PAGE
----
Day Two: Just Being Here

20 miles into her first marathon she was not certain that she could even finish it.  If there was anything certain to Grete Waitz at that moment, on a cold October morning, was that most definitely she would never run a marathon again.  Yet she did in fact complete the race that day.  The second half of her race would turn out to be faster than her first.  She not only completed running her first New York city marathon in 1978,  she broke the world record as well by running 2:32:30.

Picture by Bhashwar

Her run that day in New York was unexpected to everyone including herself.  She was a top notch Norwegian middle distance runner who had competed in races no longer than 3km.  She had been invited to be a pace setter and add  international flavor to an event that was just becoming popular.  Sadly we lost this champion today at the age of 57.  She inspired not only women athletes but distance runners of all kinds.  She would go on to win the NYC marathon 9 times and was a friend to Sri Chinmoy and many of the activities he helped inspire.

Grete’s lesson that day in 1978 is familiar to all who run in multi day races.  Not just in Flushing Meadow but everywhere runners try to push back the limitations they believe that are in front of them and holding them back.  Few have the capacity to break world records but transcending oneself is another mater entirely.  It can and should be a life long task.  It is of course something that doesn’t necessarily give itself up freely.  It must be worked and strived for.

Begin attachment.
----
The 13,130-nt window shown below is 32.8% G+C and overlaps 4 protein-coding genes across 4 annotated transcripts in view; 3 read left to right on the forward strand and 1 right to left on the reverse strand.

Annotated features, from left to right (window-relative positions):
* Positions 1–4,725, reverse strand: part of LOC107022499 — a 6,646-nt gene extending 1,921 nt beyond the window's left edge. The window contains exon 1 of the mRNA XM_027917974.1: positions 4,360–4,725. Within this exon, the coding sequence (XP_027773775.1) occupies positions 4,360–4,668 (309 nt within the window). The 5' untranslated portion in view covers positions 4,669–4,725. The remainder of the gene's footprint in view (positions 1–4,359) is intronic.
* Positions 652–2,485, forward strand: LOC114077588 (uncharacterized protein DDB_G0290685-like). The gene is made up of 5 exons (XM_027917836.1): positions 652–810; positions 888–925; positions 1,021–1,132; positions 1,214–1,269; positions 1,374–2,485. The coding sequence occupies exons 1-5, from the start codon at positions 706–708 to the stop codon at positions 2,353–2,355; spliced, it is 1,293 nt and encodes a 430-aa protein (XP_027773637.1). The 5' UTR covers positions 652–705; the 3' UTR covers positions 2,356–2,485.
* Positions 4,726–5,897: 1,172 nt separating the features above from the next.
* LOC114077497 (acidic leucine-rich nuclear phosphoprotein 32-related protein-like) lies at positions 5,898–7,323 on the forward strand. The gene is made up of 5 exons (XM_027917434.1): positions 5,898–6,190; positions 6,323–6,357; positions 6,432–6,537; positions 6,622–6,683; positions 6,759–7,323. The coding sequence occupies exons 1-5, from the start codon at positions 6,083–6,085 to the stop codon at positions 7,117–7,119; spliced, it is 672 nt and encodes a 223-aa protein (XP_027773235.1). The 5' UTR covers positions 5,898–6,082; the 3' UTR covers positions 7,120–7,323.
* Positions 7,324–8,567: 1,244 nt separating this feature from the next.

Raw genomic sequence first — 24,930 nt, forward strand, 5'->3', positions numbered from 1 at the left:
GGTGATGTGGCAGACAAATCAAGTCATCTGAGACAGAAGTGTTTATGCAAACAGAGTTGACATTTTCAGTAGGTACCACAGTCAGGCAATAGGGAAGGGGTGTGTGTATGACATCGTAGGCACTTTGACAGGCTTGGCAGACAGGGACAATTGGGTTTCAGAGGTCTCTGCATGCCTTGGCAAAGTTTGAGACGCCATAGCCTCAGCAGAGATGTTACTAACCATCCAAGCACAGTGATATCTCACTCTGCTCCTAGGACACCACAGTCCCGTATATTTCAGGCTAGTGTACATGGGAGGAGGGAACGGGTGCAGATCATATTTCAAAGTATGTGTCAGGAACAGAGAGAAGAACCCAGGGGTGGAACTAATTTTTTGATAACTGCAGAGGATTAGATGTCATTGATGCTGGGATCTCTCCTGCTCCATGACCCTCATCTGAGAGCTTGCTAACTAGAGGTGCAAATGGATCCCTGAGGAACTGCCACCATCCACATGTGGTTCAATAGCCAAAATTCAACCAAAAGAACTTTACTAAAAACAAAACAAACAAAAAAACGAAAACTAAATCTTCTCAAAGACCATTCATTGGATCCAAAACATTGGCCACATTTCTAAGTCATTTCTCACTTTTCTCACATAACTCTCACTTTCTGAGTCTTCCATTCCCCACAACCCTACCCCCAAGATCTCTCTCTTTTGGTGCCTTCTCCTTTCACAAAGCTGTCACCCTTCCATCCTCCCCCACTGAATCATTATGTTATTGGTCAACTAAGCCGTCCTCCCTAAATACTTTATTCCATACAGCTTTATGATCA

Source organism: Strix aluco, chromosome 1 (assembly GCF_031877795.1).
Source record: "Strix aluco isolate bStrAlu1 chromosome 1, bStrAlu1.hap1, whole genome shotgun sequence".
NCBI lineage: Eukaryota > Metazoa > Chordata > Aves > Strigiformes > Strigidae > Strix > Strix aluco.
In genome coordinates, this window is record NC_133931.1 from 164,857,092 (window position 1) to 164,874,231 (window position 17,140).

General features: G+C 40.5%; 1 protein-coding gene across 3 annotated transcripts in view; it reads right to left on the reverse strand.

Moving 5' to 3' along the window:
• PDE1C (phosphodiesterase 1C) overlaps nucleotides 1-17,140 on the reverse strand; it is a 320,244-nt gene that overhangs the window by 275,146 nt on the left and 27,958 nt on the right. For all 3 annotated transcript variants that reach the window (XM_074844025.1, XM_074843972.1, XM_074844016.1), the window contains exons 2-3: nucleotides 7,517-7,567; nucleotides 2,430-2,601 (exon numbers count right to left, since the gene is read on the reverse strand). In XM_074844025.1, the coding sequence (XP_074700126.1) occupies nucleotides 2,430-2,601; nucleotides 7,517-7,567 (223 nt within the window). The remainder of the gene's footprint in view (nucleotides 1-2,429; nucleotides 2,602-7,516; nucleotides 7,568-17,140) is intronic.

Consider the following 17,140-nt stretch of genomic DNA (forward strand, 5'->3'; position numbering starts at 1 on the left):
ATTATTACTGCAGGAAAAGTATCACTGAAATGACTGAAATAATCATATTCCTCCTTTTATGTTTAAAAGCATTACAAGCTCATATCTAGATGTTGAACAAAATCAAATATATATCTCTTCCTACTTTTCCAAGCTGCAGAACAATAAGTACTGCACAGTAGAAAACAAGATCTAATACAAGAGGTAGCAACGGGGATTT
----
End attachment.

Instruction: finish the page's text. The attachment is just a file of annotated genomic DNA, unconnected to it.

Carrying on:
Grete Waitz once said, “For every finish line tape a runner breaks–complete with the cheers of the crowd and the clicking of hundreds of cameras–there are the hours of hard and often lonely work that rarely gets talked about.

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Day One: “We Have To Have Faith”

“I think it really helps running with people when you are in a low spot.  I just did a long race 5 days ago and I am really struggling.”  It may seem a little peculiar for an experienced multi day runner to be having a tough time just a few hours into a 10 race.  There is after all still a lot of real estate between her and the finish line.